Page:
Taxes
- Jaguar’s financial statements for 1980-83 show negligible taxes, but you may expect that Jaguar will soon exhaust its unutilized tax credits and carry-forwards.
- Dollar price increases in the U.S. equal to U.S. inflation, assumed to be 3% per year.
- Sterling inflation is 5% per year
- Rest-of-world sterling prices increase at this rate

Assumption
 The exchange rate starts at $1.350/pound in 1984 (given in the case)
 Declines at a rate of 2% per year (according to PPP)
 This is not what the market expect.
 Exh. 8 shows the dollar at a forward discount to the pound, despite lower U.S. inflation
 COGS –variable cost increasing at the sterling rate of inflation.
 Depreciation – fixed
 R&D, distribution, and administration - increased with sterling inflation
 Some portion of distribution costs is variable
 Some portion of COGS, other than depreciation, is fixed.
 2. 25% depreciation in $ against pound PPP holds there after. Thus there is no change in the sterling discount rate
 Assume Jaguar makes no change in its dollar prices in response to the shock Its scope for responding is affected by actions of other competitors.
 If the sterling value of the dollar drops, not its mark value, then Jaguar may have difficulty raising dollar prices because its German competitors are less likely to.
 The effect of this simple change is quite dramatic.
 The value of the CF is reduced from 515 million pound to 119 million pound a reduction of 77%

How to respond?

Other scenerios
 25% Depreciation in $ and raise $ price 10%
The value of FCF is 258 million pound compared to 119 if we don’t raise price.

 10% Appreciation in $
33% increase in FCF and 38% increase in equity value compared to the base case

Potential exposure to the Yen

 Honda, Toyota, and Nissan are expected to enter the U.S. luxury car market before the decade is out.
 None has yet entered in 1984.
 Yen/pound - the Japanese producers may enter the U.K. and European markets
 Yen/$ - The pace and progress of the Japanese entry into the U.S. market.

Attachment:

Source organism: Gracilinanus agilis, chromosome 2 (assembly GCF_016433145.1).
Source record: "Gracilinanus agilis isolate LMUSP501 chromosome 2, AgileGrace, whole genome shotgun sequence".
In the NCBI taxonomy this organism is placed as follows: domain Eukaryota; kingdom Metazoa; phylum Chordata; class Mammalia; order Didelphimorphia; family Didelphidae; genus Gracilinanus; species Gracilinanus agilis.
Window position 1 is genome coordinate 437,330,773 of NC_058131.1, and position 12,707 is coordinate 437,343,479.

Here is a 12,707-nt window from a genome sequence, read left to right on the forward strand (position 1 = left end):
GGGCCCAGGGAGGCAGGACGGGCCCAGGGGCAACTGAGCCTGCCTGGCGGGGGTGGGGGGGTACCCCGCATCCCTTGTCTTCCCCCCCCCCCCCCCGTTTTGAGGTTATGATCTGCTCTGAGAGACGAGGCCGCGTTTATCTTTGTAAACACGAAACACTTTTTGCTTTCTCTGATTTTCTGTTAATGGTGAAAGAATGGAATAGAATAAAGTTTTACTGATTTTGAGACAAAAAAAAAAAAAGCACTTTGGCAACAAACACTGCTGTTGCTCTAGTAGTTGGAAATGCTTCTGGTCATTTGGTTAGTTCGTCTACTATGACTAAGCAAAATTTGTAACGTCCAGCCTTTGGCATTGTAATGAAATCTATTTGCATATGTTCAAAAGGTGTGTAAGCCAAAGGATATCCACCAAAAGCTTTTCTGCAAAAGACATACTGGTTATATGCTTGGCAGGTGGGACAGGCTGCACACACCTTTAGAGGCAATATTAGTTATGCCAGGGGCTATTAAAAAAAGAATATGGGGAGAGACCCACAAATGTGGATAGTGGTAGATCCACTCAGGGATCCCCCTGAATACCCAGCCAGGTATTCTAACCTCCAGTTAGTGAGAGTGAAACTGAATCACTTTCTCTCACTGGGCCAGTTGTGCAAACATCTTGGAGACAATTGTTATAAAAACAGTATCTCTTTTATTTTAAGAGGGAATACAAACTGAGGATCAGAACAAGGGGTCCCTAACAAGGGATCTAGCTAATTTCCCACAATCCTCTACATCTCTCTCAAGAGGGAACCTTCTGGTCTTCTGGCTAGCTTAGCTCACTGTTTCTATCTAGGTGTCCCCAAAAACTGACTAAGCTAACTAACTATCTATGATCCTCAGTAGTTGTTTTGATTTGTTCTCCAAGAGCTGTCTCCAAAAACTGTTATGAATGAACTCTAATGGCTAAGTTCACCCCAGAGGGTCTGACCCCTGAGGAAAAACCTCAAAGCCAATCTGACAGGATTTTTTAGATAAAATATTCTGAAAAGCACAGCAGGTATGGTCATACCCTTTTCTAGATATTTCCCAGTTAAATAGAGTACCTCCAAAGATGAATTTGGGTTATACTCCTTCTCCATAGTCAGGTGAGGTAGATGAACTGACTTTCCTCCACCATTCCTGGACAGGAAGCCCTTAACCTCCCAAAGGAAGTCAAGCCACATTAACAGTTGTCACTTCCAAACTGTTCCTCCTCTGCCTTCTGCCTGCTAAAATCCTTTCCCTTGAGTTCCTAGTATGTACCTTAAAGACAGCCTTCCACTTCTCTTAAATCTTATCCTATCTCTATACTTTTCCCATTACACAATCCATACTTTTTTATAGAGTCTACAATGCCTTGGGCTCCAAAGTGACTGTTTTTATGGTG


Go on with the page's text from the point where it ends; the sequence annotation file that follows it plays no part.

If yen appreciates against $, how will it affect the profit of U.S. luxury car?
 Will be less profitable for the Japanese companies
 This is even more true in less expensive segments of the U.S. market, in which the Japanese firms already compete.
 Thus, this appreciation of yen will hasten the move upscale by Honda, Toyota, and Nissan to the detriment of Jaguar and the German companies.
 It might reduce the profit of U.S. luxury car.

How to estimate exposures?
 There is a distinction between the exposure of firm value and the exposure of equity value.

 What is exposure?
It is how home currency firm value change with respect to the 1% change of home/FX exchange rate.Thus, it is foreign currency unit.

 Exchange rate change may not be permanent
 It may take only 1-2 years
 This exposure is based on unexpected change.
 If the exchange rate rises in 1985, the stock market may regard it as a deviation from PPP, but not as a surprise.
 Exchange rate +/-1%  Cash flow change +/- 50 million pound 50*$1.35/pound = $67.5 million

 Overestimated number

Why is 67.5 million an overestimate of exposure?
 It takes no account of Jaguar’s ability to blunt the exposure with operating responses:
$ appreciate -> Raise $ price -> Decrease sales volume
 It assumes that exchange rate change is permanent
 In the volatile rate environment of the 1980s, a given real exchange rate shock might have both permanent and

temporary parts
 Exposure to a temporary change occurs during a year or 2, rather than the PV of all future dollar CF


It assumes that the exchange rate change is unexpected.

 The expected scenario is not the base case, but rather one in which PPP is not expected to hold.
 If the exchange rate rises in 1985, the stock market may regard it as a deviation from PPP.